US 3.4% 36.2% 7.2% 2.50% 4

EMU has no clear or binding fiscal corset; that remains the Achilles Heel (more like, the cancerous tumor) of the Euro-Area. The Maastricht criterion that was meant to contain spending has not worked. It has turned out to be the Mass-Trick that some of us expected that it was. Cheating and fiddling the rules was part of the problem, too. But mass tricks come in many shapes and sizes. Compliance remains part of the issue.

While the ECB has a done a good job in containing inflation overall the diversity of inflation within the Euro-Area remains a problem Greece cannot devalue the drachma to get its competitiveness. The Drachma is gone so is Drachma drama. Greece will have to run a domestic inflation rate below the euro average to gain back its competitiveness lost and that will (would) be a slow painful process. More to the point to gain on Germany Greece will have to run an inflation rate below that of Germany and Germany's overall rate has averaged 1.64%. To be clear Greece will have to run an inflation rate persistently below 1.64% (or something like it as the future for German inflation is unknown). Assuming Germany's inflation metrics repeat, if Greece were to hold its inflation below Germany's by 1% per year (and run a headline rate of 0.64% per year) after 28-years it would have restored price competitiveness with the Euro-Areas most competitive country. Not that I think Greece would do such a thing; but that sort of calculation brings the numbers, and the task at hand, to life.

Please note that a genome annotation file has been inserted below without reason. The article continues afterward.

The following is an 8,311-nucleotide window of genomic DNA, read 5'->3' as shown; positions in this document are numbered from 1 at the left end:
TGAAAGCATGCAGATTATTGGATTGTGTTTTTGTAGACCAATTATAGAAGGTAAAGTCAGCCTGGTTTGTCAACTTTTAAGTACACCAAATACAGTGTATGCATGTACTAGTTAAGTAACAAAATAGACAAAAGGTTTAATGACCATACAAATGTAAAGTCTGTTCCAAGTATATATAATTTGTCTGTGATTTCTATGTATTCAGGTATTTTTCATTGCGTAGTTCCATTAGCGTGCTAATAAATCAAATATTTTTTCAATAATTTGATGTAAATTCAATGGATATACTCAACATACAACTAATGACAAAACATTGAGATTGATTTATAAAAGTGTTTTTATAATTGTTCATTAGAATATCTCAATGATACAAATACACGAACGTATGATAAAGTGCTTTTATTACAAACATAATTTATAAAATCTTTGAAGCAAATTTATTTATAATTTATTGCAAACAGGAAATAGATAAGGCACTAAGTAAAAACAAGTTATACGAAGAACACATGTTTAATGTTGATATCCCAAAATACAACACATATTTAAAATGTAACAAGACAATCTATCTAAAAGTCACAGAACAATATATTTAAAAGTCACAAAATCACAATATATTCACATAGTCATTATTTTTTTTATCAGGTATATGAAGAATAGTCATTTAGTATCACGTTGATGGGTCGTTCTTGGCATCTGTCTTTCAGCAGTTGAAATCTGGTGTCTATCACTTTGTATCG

Compare that to dropping out of the Zone, defaulting on your debt so you only had to pay a 'fraction of it', bringing back the drachma and reestablishing price competitiveness 'overnight.' Which would you choose? All hands up for 30-year of pain! Any takers?